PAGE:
While strokes are known to increase risk for dementia, much less is known about diseases of large and small blood vessels in the brain, separate from stroke, and how they relate to dementia. Diseased blood vessels in the brain itself, which commonly is found in elderly people, may contribute more significantly to Alzheimer’s disease dementia than was previously believed, according to new study results published in The Lancet Neurology.
“Cerebral vessel pathology might be an under-recognized risk factor for Alzheimer’s disease dementia,” the researchers wrote.
The study analyzed medical and pathologic data on 1,143 older individuals who had donated their brains for research upon their deaths, including 478 (42 percent) with Alzheimer’s disease dementia. Analyses of the brains showed that 445 (39 percent) of study participants had moderate to severe atherosclerosis — plaques in the larger arteries at the base of the brain obstructing blood flow — and 401 (35 percent) had brain arteriolosclerosis — in which there is stiffening or hardening of the smaller artery walls.
The study found that the worse the brain vessel diseases, the higher the chance of having dementia, which is usually attributed to Alzheimer’s disease. The increase was 20 to 30 percent for each level of worsening severity. The study also found that atherosclerosis and arteriolosclerosis are associated with lower levels of thinking abilities, including in memory and other thinking skills, and these associations were present in persons with and without dementia.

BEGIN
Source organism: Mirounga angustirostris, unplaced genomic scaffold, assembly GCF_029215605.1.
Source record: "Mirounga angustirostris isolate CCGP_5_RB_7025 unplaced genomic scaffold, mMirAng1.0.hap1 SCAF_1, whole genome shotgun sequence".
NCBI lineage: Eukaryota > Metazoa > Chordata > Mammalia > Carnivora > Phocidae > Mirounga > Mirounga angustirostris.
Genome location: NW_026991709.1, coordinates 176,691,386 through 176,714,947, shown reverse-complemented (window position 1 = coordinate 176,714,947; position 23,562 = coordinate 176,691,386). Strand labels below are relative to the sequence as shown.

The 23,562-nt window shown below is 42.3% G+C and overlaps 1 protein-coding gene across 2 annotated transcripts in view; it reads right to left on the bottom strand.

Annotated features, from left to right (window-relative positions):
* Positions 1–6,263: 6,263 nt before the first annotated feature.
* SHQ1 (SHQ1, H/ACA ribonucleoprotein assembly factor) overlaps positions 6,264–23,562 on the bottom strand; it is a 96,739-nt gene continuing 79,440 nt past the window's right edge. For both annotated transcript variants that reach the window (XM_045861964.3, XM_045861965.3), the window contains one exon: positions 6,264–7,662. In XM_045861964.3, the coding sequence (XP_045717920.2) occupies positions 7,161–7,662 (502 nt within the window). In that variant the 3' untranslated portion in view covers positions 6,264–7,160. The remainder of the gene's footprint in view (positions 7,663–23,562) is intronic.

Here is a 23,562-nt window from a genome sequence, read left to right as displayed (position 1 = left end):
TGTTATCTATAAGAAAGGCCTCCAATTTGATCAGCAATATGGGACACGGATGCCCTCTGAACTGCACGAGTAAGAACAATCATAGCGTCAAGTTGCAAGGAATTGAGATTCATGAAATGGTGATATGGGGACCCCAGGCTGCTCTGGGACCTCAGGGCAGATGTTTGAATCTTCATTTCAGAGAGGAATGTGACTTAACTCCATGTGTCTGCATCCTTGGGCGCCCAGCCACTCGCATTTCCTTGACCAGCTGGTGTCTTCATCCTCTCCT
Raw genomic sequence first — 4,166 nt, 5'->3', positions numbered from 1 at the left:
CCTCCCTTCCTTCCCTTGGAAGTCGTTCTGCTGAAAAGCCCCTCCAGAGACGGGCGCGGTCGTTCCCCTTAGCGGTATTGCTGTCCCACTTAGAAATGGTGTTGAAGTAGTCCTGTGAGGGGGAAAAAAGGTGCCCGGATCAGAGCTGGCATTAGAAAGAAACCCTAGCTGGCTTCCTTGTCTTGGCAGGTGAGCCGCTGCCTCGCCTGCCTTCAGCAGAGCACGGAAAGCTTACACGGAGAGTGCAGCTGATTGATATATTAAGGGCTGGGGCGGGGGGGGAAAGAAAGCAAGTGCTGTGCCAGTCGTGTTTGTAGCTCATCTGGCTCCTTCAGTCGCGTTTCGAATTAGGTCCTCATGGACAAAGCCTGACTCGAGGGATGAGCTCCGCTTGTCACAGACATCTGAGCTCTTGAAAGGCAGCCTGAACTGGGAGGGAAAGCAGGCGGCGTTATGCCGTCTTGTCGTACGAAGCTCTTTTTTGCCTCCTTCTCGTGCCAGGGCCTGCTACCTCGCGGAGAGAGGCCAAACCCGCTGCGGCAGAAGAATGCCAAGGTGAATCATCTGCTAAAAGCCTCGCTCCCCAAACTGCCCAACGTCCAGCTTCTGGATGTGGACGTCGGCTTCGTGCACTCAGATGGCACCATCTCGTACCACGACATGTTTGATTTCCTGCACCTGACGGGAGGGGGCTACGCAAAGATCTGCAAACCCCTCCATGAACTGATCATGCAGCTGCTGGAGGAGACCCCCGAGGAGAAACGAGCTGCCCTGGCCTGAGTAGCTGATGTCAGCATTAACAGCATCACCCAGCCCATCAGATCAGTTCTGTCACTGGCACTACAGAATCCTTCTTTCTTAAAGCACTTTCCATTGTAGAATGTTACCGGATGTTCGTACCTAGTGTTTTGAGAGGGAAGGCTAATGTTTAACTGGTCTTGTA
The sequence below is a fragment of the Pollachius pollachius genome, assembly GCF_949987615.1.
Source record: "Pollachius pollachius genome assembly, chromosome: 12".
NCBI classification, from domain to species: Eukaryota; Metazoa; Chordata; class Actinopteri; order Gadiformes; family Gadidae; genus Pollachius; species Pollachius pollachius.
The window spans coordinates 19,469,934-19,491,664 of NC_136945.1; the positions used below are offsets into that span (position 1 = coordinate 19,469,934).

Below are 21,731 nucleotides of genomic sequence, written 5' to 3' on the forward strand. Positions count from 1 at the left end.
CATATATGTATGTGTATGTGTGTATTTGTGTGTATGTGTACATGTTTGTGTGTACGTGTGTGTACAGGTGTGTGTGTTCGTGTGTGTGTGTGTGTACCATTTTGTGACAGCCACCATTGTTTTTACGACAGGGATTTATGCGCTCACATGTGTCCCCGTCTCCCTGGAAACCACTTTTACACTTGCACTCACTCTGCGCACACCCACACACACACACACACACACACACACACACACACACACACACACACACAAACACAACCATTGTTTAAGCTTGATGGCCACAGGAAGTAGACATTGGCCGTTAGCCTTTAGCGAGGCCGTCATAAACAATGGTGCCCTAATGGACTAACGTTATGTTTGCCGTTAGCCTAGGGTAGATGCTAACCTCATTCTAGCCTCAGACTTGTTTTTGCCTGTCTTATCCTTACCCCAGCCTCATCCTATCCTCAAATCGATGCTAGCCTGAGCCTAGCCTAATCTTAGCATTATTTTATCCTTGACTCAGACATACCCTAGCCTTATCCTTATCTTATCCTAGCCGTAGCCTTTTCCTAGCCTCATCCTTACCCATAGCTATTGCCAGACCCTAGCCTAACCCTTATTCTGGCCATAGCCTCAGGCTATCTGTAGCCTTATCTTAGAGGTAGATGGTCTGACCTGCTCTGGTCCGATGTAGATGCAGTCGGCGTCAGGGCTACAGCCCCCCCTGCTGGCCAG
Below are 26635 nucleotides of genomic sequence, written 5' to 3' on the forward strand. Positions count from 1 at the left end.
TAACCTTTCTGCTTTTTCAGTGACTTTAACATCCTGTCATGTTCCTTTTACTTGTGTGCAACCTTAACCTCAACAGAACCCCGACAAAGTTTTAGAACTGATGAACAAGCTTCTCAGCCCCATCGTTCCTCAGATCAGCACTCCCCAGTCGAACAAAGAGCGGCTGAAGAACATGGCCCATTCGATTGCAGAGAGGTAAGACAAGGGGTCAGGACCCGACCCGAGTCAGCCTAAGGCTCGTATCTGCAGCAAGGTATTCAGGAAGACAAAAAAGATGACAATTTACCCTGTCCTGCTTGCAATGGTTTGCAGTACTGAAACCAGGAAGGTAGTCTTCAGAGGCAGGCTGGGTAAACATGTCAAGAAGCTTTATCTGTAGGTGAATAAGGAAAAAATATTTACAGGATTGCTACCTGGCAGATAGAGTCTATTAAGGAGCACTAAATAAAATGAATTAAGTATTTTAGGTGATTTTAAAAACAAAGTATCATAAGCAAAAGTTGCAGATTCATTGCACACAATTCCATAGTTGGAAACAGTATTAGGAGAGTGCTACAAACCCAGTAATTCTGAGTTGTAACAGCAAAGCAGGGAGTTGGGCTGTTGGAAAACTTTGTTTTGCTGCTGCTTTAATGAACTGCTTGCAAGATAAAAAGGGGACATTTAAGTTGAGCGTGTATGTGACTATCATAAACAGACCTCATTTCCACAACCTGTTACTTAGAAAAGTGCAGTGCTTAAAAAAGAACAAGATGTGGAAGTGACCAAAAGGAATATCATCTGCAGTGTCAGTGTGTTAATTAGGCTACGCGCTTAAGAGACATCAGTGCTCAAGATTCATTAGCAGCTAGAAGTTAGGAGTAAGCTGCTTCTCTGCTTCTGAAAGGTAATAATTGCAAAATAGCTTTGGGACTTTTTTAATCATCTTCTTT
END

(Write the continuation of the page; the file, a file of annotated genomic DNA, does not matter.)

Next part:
The study examined which cognitive difficulties are caused by vessel diseases and whether vessel disease and Alzheimer’s are more destructive in tandem than they would be alone. An editorial in The Lancet Neurology that accompanied the study findings noted that while other studies have indicated that proactive measures like eating a selective diet and getting regular exercise might protect people against getting Alzheimer’s, those interventions might actually be acting on non-Alzheimer’s disease processes, such as cerebrovascular disease.
The participants in the study published in Lancet Neurology came from two (RADC) cohort studies, the Religious Orders Study and the Rush Memory and Aging Project, which have followed people older than 65, in their communities, for more than two decades. Participants receive annual health assessments and agree to donate their brains for research upon their deaths. The Lancet Neurology study used clinical data gathered from participants from 1994 to 2015, and pathologic data obtained from examination of the brains donated for autopsy, and used regression analyses to determine the odds of Alzheimer’s dementia and levels of cognitive function, for increasing levels of brain vessel diseases.
Paper: “Relation of cerebral vessel disease to Alzheimer’s disease dementia and cognitive function in elderly people: a cross-sectional study”
Source: Reprinted from materials provided by Rush University Medical Center.